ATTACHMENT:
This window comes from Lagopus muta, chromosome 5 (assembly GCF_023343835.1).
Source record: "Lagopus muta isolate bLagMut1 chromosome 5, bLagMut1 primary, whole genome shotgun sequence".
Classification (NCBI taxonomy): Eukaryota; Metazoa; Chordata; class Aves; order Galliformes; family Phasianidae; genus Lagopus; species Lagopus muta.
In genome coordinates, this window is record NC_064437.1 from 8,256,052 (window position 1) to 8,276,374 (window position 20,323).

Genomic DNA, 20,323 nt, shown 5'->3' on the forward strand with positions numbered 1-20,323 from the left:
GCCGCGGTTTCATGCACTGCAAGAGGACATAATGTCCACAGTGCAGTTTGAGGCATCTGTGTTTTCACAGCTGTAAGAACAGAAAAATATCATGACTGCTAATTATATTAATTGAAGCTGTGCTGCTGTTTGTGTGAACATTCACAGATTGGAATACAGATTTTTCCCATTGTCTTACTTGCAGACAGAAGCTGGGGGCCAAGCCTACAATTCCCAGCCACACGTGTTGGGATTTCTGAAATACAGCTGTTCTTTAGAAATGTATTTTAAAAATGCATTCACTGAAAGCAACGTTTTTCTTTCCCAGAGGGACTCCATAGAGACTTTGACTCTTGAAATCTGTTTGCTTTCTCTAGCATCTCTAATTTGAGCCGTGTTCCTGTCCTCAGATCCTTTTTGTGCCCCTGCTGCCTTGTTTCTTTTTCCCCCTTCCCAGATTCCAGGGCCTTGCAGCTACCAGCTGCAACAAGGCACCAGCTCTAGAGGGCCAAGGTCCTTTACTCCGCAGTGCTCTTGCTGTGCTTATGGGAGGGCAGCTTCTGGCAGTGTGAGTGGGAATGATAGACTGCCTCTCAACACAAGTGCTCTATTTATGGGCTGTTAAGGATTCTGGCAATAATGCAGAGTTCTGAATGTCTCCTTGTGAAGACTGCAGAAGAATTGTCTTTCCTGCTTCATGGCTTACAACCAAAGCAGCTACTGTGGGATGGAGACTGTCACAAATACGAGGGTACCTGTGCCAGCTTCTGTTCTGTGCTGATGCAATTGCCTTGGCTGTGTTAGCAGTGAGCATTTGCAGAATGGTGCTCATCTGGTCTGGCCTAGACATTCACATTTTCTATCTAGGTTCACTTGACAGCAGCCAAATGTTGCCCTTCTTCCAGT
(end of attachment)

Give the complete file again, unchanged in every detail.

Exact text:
This window comes from Lagopus muta, chromosome 5 (assembly GCF_023343835.1).
Source record: "Lagopus muta isolate bLagMut1 chromosome 5, bLagMut1 primary, whole genome shotgun sequence".
Classification (NCBI taxonomy): Eukaryota; Metazoa; Chordata; class Aves; order Galliformes; family Phasianidae; genus Lagopus; species Lagopus muta.
In genome coordinates, this window is record NC_064437.1 from 8,256,052 (window position 1) to 8,276,374 (window position 20,323).

Genomic DNA, 20,323 nt, shown 5'->3' on the forward strand with positions numbered 1-20,323 from the left:
GCCGCGGTTTCATGCACTGCAAGAGGACATAATGTCCACAGTGCAGTTTGAGGCATCTGTGTTTTCACAGCTGTAAGAACAGAAAAATATCATGACTGCTAATTATATTAATTGAAGCTGTGCTGCTGTTTGTGTGAACATTCACAGATTGGAATACAGATTTTTCCCATTGTCTTACTTGCAGACAGAAGCTGGGGGCCAAGCCTACAATTCCCAGCCACACGTGTTGGGATTTCTGAAATACAGCTGTTCTTTAGAAATGTATTTTAAAAATGCATTCACTGAAAGCAACGTTTTTCTTTCCCAGAGGGACTCCATAGAGACTTTGACTCTTGAAATCTGTTTGCTTTCTCTAGCATCTCTAATTTGAGCCGTGTTCCTGTCCTCAGATCCTTTTTGTGCCCCTGCTGCCTTGTTTCTTTTTCCCCCTTCCCAGATTCCAGGGCCTTGCAGCTACCAGCTGCAACAAGGCACCAGCTCTAGAGGGCCAAGGTCCTTTACTCCGCAGTGCTCTTGCTGTGCTTATGGGAGGGCAGCTTCTGGCAGTGTGAGTGGGAATGATAGACTGCCTCTCAACACAAGTGCTCTATTTATGGGCTGTTAAGGATTCTGGCAATAATGCAGAGTTCTGAATGTCTCCTTGTGAAGACTGCAGAAGAATTGTCTTTCCTGCTTCATGGCTTACAACCAAAGCAGCTACTGTGGGATGGAGACTGTCACAAATACGAGGGTACCTGTGCCAGCTTCTGTTCTGTGCTGATGCAATTGCCTTGGCTGTGTTAGCAGTGAGCATTTGCAGAATGGTGCTCATCTGGTCTGGCCTAGACATTCACATTTTCTATCTAGGTTCACTTGACAGCAGCCAAATGTTGCCCTTCTTCCAGT